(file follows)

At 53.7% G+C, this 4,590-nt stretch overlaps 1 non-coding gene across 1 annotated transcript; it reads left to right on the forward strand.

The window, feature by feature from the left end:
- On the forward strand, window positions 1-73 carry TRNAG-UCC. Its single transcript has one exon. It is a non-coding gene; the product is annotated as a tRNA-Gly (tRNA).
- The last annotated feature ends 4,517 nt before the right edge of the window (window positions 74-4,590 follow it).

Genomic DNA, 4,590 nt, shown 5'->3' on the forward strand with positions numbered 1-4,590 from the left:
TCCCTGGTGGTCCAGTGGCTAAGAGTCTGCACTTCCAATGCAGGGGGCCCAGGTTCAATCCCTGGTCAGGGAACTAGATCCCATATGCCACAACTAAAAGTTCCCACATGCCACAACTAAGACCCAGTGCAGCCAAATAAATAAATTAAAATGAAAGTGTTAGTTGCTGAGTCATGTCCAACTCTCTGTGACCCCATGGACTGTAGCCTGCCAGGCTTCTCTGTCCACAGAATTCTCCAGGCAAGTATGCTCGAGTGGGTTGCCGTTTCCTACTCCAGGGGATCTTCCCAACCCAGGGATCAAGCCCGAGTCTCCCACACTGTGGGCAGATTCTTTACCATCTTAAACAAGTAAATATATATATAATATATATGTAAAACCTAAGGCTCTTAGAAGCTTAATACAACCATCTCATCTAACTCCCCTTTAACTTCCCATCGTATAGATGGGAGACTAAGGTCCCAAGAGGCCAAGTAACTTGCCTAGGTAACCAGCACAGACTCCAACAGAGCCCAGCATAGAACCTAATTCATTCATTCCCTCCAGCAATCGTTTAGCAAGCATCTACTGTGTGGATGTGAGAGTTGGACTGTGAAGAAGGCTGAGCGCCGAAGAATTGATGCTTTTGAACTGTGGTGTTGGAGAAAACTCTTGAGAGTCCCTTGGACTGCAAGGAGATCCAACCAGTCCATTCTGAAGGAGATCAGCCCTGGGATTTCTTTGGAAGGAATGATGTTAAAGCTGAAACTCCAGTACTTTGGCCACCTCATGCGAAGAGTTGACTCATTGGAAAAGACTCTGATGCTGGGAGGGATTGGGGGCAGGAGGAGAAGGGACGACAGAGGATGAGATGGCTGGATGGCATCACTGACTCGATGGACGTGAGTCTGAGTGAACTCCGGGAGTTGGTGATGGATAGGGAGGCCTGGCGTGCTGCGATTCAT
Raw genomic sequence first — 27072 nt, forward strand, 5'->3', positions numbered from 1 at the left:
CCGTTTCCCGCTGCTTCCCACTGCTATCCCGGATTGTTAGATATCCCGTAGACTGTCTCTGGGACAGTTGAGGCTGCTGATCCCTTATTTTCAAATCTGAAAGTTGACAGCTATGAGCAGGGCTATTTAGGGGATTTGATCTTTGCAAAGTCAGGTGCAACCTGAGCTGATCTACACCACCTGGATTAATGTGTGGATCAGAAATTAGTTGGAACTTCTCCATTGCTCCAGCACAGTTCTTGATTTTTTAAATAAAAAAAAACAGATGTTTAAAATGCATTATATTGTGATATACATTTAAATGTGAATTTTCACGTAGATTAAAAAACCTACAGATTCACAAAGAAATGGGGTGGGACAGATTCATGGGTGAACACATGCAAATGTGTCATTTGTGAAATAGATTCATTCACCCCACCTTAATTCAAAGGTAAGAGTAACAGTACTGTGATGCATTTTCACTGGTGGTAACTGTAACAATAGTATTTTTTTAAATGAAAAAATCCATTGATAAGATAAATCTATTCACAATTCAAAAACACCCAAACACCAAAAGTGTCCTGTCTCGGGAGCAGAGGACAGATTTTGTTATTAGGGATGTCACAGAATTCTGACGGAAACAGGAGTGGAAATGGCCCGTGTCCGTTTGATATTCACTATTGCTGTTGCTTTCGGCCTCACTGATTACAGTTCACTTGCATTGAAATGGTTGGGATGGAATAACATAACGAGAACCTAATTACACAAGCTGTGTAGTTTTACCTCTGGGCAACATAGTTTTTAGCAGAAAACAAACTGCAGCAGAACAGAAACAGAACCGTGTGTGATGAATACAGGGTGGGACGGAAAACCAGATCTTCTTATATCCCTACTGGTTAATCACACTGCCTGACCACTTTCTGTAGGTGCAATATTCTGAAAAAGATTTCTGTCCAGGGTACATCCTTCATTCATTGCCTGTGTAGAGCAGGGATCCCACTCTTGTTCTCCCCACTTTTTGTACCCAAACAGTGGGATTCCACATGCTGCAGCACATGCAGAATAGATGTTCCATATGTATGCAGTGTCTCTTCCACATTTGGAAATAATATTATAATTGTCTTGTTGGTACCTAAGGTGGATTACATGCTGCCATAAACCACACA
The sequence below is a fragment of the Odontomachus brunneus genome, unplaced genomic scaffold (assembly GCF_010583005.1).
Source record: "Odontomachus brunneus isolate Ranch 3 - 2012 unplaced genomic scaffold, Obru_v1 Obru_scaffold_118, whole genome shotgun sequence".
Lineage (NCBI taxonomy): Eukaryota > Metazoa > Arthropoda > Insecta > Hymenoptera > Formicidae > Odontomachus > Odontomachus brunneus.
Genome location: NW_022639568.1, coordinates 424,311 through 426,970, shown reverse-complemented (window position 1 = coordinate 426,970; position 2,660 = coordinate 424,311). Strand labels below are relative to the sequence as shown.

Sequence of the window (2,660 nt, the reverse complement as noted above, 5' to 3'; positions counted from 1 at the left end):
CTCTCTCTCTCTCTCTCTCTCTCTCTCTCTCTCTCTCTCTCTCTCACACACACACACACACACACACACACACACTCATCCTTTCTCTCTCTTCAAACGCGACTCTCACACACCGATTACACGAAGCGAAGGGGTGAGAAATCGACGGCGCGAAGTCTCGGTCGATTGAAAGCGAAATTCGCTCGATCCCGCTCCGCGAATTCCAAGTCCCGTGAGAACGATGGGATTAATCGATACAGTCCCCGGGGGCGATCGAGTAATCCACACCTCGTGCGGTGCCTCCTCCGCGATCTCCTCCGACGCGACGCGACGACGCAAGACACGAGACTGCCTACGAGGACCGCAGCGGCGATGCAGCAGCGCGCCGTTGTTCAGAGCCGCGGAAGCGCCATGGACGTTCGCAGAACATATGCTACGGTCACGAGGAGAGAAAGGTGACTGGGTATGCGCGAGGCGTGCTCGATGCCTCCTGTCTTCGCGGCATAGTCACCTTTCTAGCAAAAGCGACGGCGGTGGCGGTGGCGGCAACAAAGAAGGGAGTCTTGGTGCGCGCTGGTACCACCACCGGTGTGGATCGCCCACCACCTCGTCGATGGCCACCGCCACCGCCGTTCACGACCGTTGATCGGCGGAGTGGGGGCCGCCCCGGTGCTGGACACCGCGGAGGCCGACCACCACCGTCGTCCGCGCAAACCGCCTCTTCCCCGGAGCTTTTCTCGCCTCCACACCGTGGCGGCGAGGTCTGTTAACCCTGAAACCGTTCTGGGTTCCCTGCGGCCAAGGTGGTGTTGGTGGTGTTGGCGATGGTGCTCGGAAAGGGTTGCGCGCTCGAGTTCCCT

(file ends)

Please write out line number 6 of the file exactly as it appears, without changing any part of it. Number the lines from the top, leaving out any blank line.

TCCCTGGTGGTCCAGTGGCTAAGAGTCTGCACTTCCAATGCAGGGGGCCCAGGTTCAATCCCTGGTCAGGGAACTAGATCCCATATGCCACAACTAAAAGTTCCCACATGCCACAACTAAGACCCAGTGCAGCCAAATAAATAAATTAAAATGAAAGTGTTAGTTGCTGAGTCATGTCCAACTCTCTGTGACCCCATGGACTGTAGCCTGCCAGGCTTCTCTGTCCACAGAATTCTCCAGGCAAGTATGCTCGAGTGGGTTGCCGTTTCCTACTCCAGGGGATCTTCCCAACCCAGGGATCAAGCCCGAGTCTCCCACACTGTGGGCAGATTCTTTACCATCTTAAACAAGTAAATATATATATAATATATATGTAAAACCTAAGGCTCTTAGAAGCTTAATACAACCATCTCATCTAACTCCCCTTTAACTTCCCATCGTATAGATGGGAGACTAAGGTCCCAAGAGGCCAAGTAACTTGCCTAGGTAACCAGCACAGACTCCAACAGAGCCCAGCATAGAACCTAATTCATTCATTCCCTCCAGCAATCGTTTAGCAAGCATCTACTGTGTGGATGTGAGAGTTGGACTGTGAAGAAGGCTGAGCGCCGAAGAATTGATGCTTTTGAACTGTGGTGTTGGAGAAAACTCTTGAGAGTCCCTTGGACTGCAAGGAGATCCAACCAGTCCATTCTGAAGGAGATCAGCCCTGGGATTTCTTTGGAAGGAATGATGTTAAAGCTGAAACTCCAGTACTTTGGCCACCTCATGCGAAGAGTTGACTCATTGGAAAAGACTCTGATGCTGGGAGGGATTGGGGGCAGGAGGAGAAGGGACGACAGAGGATGAGATGGCTGGATGGCATCACTGACTCGATGGACGTGAGTCTGAGTGAACTCCGGGAGTTGGTGATGGATAGGGAGGCCTGGCGTGCTGCGATTCAT